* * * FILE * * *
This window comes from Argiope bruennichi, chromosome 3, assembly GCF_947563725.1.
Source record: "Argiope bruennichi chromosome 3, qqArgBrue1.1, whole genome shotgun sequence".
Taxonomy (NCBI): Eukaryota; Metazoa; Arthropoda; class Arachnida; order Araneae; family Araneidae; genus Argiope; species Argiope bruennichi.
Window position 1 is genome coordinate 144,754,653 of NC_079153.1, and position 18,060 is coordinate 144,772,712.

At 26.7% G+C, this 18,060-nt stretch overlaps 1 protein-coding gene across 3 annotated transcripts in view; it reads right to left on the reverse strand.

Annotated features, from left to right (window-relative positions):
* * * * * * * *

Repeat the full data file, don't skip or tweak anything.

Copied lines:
This window comes from Argiope bruennichi, chromosome 3, assembly GCF_947563725.1.
Source record: "Argiope bruennichi chromosome 3, qqArgBrue1.1, whole genome shotgun sequence".
Taxonomy (NCBI): Eukaryota; Metazoa; Arthropoda; class Arachnida; order Araneae; family Araneidae; genus Argiope; species Argiope bruennichi.
Window position 1 is genome coordinate 144,754,653 of NC_079153.1, and position 18,060 is coordinate 144,772,712.

At 26.7% G+C, this 18,060-nt stretch overlaps 1 protein-coding gene across 3 annotated transcripts in view; it reads right to left on the reverse strand.

Annotated features, from left to right (window-relative positions):